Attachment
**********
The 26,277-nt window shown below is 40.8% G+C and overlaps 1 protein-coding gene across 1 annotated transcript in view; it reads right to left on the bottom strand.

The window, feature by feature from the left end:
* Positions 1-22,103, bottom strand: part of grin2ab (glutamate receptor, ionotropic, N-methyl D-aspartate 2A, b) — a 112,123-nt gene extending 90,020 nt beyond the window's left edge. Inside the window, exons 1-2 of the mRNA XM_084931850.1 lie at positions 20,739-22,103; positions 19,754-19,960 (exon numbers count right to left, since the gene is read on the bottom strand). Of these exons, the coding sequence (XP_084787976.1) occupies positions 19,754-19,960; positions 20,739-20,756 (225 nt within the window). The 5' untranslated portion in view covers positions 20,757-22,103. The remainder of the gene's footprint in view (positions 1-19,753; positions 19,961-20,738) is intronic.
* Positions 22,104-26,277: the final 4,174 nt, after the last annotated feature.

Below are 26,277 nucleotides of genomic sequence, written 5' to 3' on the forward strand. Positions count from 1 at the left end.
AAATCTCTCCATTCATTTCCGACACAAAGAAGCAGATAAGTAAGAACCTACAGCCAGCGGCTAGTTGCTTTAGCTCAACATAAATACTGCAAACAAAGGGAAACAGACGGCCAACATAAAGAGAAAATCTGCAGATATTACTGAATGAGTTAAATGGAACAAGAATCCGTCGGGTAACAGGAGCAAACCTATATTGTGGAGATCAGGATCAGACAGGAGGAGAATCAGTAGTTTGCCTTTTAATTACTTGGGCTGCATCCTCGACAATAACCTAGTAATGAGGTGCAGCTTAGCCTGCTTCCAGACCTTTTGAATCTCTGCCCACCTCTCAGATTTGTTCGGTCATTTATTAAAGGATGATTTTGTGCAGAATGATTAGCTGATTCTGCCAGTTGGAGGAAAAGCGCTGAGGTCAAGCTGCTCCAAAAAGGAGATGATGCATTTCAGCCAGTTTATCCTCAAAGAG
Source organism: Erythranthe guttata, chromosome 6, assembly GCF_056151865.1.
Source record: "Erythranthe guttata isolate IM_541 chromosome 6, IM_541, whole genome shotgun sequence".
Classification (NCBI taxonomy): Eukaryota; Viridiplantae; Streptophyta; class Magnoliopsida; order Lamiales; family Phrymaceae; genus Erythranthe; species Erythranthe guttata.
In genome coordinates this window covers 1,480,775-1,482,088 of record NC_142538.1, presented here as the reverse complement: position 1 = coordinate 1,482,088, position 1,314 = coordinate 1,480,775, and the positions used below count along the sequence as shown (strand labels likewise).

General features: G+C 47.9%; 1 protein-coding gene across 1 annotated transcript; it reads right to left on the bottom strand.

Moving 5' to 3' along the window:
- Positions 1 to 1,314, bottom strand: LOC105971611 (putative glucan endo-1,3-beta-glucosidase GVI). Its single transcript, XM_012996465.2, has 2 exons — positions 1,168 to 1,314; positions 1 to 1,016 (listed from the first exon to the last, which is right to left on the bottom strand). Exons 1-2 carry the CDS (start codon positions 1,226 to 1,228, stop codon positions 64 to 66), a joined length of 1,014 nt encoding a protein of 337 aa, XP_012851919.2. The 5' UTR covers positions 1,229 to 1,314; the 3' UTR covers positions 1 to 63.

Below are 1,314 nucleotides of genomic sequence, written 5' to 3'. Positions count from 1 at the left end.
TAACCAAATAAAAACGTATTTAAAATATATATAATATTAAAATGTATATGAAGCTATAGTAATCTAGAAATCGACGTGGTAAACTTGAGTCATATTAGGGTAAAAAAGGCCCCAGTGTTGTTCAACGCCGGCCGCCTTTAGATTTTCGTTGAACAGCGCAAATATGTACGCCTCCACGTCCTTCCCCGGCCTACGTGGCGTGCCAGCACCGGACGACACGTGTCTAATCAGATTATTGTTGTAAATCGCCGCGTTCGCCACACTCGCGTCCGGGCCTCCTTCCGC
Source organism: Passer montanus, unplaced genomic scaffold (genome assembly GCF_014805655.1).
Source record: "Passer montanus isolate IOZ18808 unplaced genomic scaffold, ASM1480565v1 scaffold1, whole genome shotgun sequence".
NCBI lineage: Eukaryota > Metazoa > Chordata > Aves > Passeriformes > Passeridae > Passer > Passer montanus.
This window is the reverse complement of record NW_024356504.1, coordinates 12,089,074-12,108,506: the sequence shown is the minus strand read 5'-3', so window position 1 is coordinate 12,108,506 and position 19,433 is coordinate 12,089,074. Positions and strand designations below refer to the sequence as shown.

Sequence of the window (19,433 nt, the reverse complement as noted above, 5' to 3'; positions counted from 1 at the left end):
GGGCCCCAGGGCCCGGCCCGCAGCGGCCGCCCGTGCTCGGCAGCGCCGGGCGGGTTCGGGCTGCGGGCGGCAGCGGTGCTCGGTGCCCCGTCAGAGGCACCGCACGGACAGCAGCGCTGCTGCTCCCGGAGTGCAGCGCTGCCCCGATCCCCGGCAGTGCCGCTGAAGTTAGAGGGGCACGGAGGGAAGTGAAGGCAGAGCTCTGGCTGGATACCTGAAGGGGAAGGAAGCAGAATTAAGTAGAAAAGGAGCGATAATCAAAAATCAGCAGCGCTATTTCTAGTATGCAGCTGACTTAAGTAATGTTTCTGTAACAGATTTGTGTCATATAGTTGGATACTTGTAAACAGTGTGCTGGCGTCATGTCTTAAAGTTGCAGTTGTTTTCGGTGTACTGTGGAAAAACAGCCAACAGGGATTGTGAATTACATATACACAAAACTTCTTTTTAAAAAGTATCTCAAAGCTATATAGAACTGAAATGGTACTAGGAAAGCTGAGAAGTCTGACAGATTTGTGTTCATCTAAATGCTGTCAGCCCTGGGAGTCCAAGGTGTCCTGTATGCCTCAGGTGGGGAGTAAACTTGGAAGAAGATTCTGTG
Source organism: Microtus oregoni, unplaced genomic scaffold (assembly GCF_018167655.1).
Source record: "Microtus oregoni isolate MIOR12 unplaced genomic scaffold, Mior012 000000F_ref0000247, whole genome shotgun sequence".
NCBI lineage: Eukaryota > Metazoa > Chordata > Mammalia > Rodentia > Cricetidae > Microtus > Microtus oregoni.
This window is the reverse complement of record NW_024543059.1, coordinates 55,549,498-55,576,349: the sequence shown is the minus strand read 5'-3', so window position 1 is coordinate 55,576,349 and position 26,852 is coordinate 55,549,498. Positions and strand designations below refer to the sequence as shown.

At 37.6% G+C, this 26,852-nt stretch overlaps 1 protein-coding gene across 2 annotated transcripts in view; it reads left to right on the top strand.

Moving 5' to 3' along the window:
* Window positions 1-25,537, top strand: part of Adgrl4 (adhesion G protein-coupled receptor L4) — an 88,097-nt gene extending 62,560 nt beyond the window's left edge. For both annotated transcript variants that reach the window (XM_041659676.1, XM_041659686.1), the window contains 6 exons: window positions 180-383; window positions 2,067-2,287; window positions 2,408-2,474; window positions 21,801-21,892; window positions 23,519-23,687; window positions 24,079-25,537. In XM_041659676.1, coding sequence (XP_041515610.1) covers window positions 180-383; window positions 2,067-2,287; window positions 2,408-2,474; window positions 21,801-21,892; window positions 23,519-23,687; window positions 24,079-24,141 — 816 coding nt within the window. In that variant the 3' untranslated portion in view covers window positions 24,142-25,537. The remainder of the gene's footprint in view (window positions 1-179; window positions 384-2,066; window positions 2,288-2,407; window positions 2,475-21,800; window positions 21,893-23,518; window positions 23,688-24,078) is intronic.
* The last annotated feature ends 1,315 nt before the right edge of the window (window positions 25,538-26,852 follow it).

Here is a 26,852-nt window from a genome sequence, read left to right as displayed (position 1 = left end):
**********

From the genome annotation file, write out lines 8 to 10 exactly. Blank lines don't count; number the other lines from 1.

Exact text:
Source record: "Erythranthe guttata isolate IM_541 chromosome 6, IM_541, whole genome shotgun sequence".
Classification (NCBI taxonomy): Eukaryota; Viridiplantae; Streptophyta; class Magnoliopsida; order Lamiales; family Phrymaceae; genus Erythranthe; species Erythranthe guttata.
In genome coordinates this window covers 1,480,775-1,482,088 of record NC_142538.1, presented here as the reverse complement: position 1 = coordinate 1,482,088, position 1,314 = coordinate 1,480,775, and the positions used below count along the sequence as shown (strand labels likewise).